When There is No Shelter From The Storm, There is SPCA

Reading progress

When People Suffer, Animals Suffer by Default

Almost half of the 251 cruelty investigations the Cape of Good Hope SPCA Inspectorate dealt with between the 1st of June 2023 and the 19th of June 2023, related to animal suffering as a direct result of the recent bad weather conditions that resulted in flooding in many parts of Cape Town. While we’re enjoying some respite from the cold and rain today, Weather predictions indicate there’s more cold and more heavy rain coming our way next week.

Here’s just a few stories of animals your support helped us rescue this past week.

Abandoned, Belly Deep in Frigid Water

This dog was found abandoned in Highlands Estate.  Our Inspector Theo Arendolf was in the area when he came across him.  

He says “I saw a dog peering around the gate of a water logged property.  From what I could see, there was nowhere dry for the dog to flee to.  My feet were freezing in my boots just from standing in the water in front of the gate for a short while.  Imagine how this dog was feeling, he was partially submerged with the water reaching his underbelly”.

Abandoned and belly deep in freezing water
A view over the gate. There was literally nowhere that was not water logged to stand
A helping hand at last
A Grysbok in Deep Water

Our Wildlife Department has been responding to numerous calls about animals displaced by the rising water levels in most areas.

Wildlife Department Supervisor Jon Friedman says “We have responded to baby birds blown from their nests by the gale-force winds, exhausted Cape fur seals washed ashore by surging sea swells, porcupines flooded out of their stormwater drain homes (yes, Cape Town’s porcupines love living in our drains!), and a young male grysbok who found himself in deep water and needed our help”.

Most species of buck are good swimmers but sometimes even they can get into trouble while navigating flooded fields.

Lifesaving treatment underway for this Grys Bok
Almost home free
A last look back before a sprint back home

We received a phone call from a farmer in Macassar who had seen this bokkie stuck in deep mud and also possibly injured. We wasted no time in getting our wellies on and going out to the farm where we saw the small buck’s predicament – cold, wet and bogged down in clay-rich soil and with a leg injury sustained trying to get through a wire fence as he fled the rising waters, he was going to need some emergency care.

Using the farmer’s tractor to get to him, we carefully contained the panicked animal and rushed him to our animal hospital where our caring veterinarians cleaned the leg wound and ordered a few days of warm (dry!) bed rest and a few good meals.  After three days of care at our wildlife short-term care facility, it was deemed safe to return him to his wild range where the waters had thankfully receded. The farmer was relieved to see “his” grysbok coming home as he considers it a rare privilege to have wildlife of this sort free-roaming on his farm. The farmer and his family have vowed to keep an eye on this bok and his family, maybe suggesting swimming lessons before the season is over!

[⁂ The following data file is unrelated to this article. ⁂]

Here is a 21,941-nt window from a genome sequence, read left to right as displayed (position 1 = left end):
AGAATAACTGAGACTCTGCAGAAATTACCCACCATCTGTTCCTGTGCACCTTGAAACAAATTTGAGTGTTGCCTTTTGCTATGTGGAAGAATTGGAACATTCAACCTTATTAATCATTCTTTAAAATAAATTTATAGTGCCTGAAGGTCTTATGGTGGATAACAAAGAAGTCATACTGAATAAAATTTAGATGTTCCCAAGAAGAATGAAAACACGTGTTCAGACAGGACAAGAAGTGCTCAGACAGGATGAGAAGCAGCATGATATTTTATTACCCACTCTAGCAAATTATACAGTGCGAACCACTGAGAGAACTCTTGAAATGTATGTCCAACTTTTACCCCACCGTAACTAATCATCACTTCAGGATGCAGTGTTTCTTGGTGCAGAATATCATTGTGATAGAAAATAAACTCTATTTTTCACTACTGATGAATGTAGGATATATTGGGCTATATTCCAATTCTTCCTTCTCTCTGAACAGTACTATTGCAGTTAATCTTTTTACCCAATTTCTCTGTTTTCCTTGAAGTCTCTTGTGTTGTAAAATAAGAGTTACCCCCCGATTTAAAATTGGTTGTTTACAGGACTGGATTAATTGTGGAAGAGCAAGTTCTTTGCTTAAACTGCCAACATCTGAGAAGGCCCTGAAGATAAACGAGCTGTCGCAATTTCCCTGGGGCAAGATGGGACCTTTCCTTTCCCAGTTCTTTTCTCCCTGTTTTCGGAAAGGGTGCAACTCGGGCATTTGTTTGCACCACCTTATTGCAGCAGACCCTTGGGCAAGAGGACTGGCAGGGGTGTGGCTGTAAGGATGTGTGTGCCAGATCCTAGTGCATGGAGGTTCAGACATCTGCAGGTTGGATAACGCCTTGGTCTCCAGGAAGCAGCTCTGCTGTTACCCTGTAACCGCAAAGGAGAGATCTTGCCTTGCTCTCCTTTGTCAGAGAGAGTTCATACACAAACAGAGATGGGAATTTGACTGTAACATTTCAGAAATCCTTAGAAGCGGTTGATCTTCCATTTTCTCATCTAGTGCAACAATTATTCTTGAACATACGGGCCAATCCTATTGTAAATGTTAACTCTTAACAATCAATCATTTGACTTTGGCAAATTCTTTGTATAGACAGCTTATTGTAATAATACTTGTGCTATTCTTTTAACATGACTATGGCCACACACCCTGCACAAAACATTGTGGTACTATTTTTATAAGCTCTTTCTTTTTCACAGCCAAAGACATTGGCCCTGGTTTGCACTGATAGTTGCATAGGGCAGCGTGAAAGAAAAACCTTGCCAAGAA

Pigs in Peril

When Inspector Lwazi Ntungele heard of some pigs in trouble, he also didn’t hesitate to get his wellingtons on and race to the rescue. 

“No animal should suffer” says Inspector Ntungele, “Pigs also deserve to be clean, dry and warm.  “A lot of people think pigs should live in mud but it’s a misconception that could make them very sick”. 

Inspector Lwazi Ntungele checking on some pigs
Cold and wet conditions can contribute to the development pneumonia in pigs,
The idea that pigs should live in mud is a misconception

All these animals are safe and warm now and we couldn’t be more grateful to the community who serve as our eyes and our ears and take the time to report animals in distress.  Thank you for not looking the other way! We consider you a valued member of our team.

Please continue to report animal suffering as a result of exposure to the elements

It is a contravention of the Animals Protection 71 of 1962 to keep animals in conditions affording inadequate protection or shelter against weather, or in a manner in which an animal is excessively exposed to heat, cold, weather, sun, rain or dust. Those found guilty of an offence could be sentenced to 12 months in prison or/and a fine of R40 000.00. 

Please donate now so that we can keep helping animals suffering in the cold and so that we can continue to provide shelter from the storms. 

There is more cold weather on its way!  We know many more animals will need our help.

Help Bring Animals in From the Cold

POPI Consent
Inspector Theo Arendolf rescued this dog that was standing belly deep in freezing water with nowhere dry to escape to

Share This



Your continued dedication, ongoing support and passion for protecting the lives of wild animals is what makes us successful.

Thank you for everything you do to help make this a better world for all animals.

Contact Our Inspectorate

The SPCA is the only organisation that offers a 24-hour Inspectorate service.

Contact our Inspectorate by calling us on
(021) 700-4158/9
083 326 1604 (after hours)

More Wildlife News

Shopping Basket